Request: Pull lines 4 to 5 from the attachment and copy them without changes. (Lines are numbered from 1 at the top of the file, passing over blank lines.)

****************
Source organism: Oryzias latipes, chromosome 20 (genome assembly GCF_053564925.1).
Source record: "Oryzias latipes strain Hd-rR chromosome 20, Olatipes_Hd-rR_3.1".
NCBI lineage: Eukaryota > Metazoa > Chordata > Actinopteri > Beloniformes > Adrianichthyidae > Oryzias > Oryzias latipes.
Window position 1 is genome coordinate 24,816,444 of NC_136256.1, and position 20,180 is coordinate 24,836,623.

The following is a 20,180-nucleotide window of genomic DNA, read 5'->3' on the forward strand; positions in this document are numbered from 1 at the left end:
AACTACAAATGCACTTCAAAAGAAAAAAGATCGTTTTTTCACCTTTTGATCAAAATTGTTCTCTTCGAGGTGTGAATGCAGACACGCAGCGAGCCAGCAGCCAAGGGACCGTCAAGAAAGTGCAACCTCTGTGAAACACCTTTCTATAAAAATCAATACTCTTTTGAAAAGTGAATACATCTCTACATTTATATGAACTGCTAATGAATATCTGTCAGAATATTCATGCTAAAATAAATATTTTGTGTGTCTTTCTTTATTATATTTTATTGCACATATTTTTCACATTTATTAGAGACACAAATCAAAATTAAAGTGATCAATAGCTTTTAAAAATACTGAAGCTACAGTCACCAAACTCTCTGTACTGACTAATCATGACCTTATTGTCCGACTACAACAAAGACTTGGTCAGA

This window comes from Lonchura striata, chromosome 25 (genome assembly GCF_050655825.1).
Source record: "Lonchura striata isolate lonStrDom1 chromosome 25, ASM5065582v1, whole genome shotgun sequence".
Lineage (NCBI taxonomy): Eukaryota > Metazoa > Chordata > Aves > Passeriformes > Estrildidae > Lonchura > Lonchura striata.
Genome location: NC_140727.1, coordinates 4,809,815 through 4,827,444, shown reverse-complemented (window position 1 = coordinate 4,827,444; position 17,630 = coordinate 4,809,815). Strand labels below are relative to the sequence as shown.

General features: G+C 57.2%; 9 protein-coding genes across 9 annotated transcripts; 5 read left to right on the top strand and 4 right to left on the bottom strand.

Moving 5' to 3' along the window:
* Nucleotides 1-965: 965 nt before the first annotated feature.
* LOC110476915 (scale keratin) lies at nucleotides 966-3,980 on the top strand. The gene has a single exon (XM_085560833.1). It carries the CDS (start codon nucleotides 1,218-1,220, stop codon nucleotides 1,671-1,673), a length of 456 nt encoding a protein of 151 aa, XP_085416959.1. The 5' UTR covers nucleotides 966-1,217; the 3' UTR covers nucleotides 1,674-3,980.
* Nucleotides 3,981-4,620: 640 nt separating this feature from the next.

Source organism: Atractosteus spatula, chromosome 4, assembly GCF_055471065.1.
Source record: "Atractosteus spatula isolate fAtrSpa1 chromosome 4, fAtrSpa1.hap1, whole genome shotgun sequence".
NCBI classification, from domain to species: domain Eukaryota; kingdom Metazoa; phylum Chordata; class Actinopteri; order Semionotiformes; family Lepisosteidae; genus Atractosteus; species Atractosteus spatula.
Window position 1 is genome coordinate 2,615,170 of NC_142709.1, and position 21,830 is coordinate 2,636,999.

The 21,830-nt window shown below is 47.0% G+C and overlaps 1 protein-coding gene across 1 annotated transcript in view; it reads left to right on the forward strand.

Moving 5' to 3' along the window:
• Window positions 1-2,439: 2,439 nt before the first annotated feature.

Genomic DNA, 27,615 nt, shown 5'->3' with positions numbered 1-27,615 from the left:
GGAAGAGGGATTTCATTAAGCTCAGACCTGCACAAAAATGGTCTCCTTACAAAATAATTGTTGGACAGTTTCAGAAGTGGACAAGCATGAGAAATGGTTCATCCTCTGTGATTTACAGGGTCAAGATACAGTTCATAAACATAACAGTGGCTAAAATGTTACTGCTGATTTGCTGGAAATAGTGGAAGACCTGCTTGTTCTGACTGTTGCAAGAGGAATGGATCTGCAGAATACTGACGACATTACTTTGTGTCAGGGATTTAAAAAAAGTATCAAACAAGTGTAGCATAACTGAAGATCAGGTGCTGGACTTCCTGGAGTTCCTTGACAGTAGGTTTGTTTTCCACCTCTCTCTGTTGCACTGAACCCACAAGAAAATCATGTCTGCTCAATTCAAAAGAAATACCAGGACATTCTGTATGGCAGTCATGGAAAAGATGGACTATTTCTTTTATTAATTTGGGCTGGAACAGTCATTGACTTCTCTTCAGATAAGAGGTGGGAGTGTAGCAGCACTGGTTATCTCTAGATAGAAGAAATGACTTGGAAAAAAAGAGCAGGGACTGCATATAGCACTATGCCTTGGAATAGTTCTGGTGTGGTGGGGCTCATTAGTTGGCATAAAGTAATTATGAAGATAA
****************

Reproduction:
Window position 1 is genome coordinate 24,816,444 of NC_136256.1, and position 20,180 is coordinate 24,836,623.

The following is a 20,180-nucleotide window of genomic DNA, read 5'->3' on the forward strand; positions in this document are numbered from 1 at the left end: